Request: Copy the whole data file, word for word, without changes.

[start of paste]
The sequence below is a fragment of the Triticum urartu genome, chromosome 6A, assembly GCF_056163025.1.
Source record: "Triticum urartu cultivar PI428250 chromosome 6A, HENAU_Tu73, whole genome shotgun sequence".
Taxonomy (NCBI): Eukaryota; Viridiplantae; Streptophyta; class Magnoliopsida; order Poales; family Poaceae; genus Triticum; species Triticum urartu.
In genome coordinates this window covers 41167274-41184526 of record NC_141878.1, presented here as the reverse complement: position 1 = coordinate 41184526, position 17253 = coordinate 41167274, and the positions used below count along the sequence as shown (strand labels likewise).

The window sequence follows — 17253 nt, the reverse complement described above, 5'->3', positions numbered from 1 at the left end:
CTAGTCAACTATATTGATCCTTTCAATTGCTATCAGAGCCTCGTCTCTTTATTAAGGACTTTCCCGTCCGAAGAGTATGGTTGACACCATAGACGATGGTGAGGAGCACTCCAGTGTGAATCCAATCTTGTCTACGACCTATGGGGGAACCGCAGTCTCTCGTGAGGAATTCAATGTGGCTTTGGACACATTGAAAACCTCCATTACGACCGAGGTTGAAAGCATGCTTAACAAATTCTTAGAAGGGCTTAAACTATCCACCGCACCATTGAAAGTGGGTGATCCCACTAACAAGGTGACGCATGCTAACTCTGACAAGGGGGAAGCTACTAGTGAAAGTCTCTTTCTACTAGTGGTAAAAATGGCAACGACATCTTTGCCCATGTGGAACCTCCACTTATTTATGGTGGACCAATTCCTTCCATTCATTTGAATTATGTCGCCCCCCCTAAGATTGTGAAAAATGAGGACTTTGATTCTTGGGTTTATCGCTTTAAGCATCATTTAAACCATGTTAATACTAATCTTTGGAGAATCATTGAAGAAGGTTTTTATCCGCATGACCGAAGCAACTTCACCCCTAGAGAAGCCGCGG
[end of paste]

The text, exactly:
The sequence below is a fragment of the Triticum urartu genome, chromosome 6A, assembly GCF_056163025.1.
Source record: "Triticum urartu cultivar PI428250 chromosome 6A, HENAU_Tu73, whole genome shotgun sequence".
Taxonomy (NCBI): Eukaryota; Viridiplantae; Streptophyta; class Magnoliopsida; order Poales; family Poaceae; genus Triticum; species Triticum urartu.
In genome coordinates this window covers 41167274-41184526 of record NC_141878.1, presented here as the reverse complement: position 1 = coordinate 41184526, position 17253 = coordinate 41167274, and the positions used below count along the sequence as shown (strand labels likewise).

The window sequence follows — 17253 nt, the reverse complement described above, 5'->3', positions numbered from 1 at the left end:
CTAGTCAACTATATTGATCCTTTCAATTGCTATCAGAGCCTCGTCTCTTTATTAAGGACTTTCCCGTCCGAAGAGTATGGTTGACACCATAGACGATGGTGAGGAGCACTCCAGTGTGAATCCAATCTTGTCTACGACCTATGGGGGAACCGCAGTCTCTCGTGAGGAATTCAATGTGGCTTTGGACACATTGAAAACCTCCATTACGACCGAGGTTGAAAGCATGCTTAACAAATTCTTAGAAGGGCTTAAACTATCCACCGCACCATTGAAAGTGGGTGATCCCACTAACAAGGTGACGCATGCTAACTCTGACAAGGGGGAAGCTACTAGTGAAAGTCTCTTTCTACTAGTGGTAAAAATGGCAACGACATCTTTGCCCATGTGGAACCTCCACTTATTTATGGTGGACCAATTCCTTCCATTCATTTGAATTATGTCGCCCCCCCTAAGATTGTGAAAAATGAGGACTTTGATTCTTGGGTTTATCGCTTTAAGCATCATTTAAACCATGTTAATACTAATCTTTGGAGAATCATTGAAGAAGGTTTTTATCCGCATGACCGAAGCAACTTCACCCCTAGAGAAGCCGCGG